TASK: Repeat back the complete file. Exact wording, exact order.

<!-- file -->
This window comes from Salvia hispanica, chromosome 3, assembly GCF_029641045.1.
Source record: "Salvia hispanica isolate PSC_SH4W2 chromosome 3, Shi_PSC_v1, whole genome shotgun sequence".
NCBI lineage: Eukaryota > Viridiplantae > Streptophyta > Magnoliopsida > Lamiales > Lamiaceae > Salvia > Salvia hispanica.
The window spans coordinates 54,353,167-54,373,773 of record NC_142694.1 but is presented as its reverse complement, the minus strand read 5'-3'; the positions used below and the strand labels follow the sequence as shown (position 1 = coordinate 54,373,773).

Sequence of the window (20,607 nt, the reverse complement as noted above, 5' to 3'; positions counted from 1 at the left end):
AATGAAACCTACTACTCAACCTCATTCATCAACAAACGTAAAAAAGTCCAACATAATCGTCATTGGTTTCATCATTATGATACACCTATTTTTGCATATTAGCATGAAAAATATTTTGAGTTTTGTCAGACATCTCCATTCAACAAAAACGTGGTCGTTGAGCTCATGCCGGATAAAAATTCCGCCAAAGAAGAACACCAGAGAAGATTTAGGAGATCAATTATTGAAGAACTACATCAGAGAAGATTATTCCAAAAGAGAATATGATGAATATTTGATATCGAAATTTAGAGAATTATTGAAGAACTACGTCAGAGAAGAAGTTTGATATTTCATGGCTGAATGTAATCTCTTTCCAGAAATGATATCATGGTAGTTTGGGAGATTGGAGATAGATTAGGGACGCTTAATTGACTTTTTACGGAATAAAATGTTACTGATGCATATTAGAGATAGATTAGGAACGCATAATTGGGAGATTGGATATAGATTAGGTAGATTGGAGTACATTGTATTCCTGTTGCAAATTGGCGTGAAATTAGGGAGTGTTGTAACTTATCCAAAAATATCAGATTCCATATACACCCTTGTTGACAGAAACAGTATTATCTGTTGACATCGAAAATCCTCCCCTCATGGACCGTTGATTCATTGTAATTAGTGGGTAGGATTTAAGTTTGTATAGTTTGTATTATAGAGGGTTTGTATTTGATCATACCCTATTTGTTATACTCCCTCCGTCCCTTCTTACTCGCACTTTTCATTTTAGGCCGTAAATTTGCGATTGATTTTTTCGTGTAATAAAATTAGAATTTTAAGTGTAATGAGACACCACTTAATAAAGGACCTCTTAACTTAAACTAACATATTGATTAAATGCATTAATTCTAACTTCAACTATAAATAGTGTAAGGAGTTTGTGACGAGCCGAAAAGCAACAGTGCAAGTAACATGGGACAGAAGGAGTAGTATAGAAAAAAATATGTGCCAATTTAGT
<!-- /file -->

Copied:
This window comes from Salvia hispanica, chromosome 3, assembly GCF_029641045.1.
Source record: "Salvia hispanica isolate PSC_SH4W2 chromosome 3, Shi_PSC_v1, whole genome shotgun sequence".
NCBI lineage: Eukaryota > Viridiplantae > Streptophyta > Magnoliopsida > Lamiales > Lamiaceae > Salvia > Salvia hispanica.
The window spans coordinates 54,353,167-54,373,773 of record NC_142694.1 but is presented as its reverse complement, the minus strand read 5'-3'; the positions used below and the strand labels follow the sequence as shown (position 1 = coordinate 54,373,773).

Sequence of the window (20,607 nt, the reverse complement as noted above, 5' to 3'; positions counted from 1 at the left end):
AATGAAACCTACTACTCAACCTCATTCATCAACAAACGTAAAAAAGTCCAACATAATCGTCATTGGTTTCATCATTATGATACACCTATTTTTGCATATTAGCATGAAAAATATTTTGAGTTTTGTCAGACATCTCCATTCAACAAAAACGTGGTCGTTGAGCTCATGCCGGATAAAAATTCCGCCAAAGAAGAACACCAGAGAAGATTTAGGAGATCAATTATTGAAGAACTACATCAGAGAAGATTATTCCAAAAGAGAATATGATGAATATTTGATATCGAAATTTAGAGAATTATTGAAGAACTACGTCAGAGAAGAAGTTTGATATTTCATGGCTGAATGTAATCTCTTTCCAGAAATGATATCATGGTAGTTTGGGAGATTGGAGATAGATTAGGGACGCTTAATTGACTTTTTACGGAATAAAATGTTACTGATGCATATTAGAGATAGATTAGGAACGCATAATTGGGAGATTGGATATAGATTAGGTAGATTGGAGTACATTGTATTCCTGTTGCAAATTGGCGTGAAATTAGGGAGTGTTGTAACTTATCCAAAAATATCAGATTCCATATACACCCTTGTTGACAGAAACAGTATTATCTGTTGACATCGAAAATCCTCCCCTCATGGACCGTTGATTCATTGTAATTAGTGGGTAGGATTTAAGTTTGTATAGTTTGTATTATAGAGGGTTTGTATTTGATCATACCCTATTTGTTATACTCCCTCCGTCCCTTCTTACTCGCACTTTTCATTTTAGGCCGTAAATTTGCGATTGATTTTTTCGTGTAATAAAATTAGAATTTTAAGTGTAATGAGACACCACTTAATAAAGGACCTCTTAACTTAAACTAACATATTGATTAAATGCATTAATTCTAACTTCAACTATAAATAGTGTAAGGAGTTTGTGACGAGCCGAAAAGCAACAGTGCAAGTAACATGGGACAGAAGGAGTAGTATAGAAAAAAATATGTGCCAATTTAGT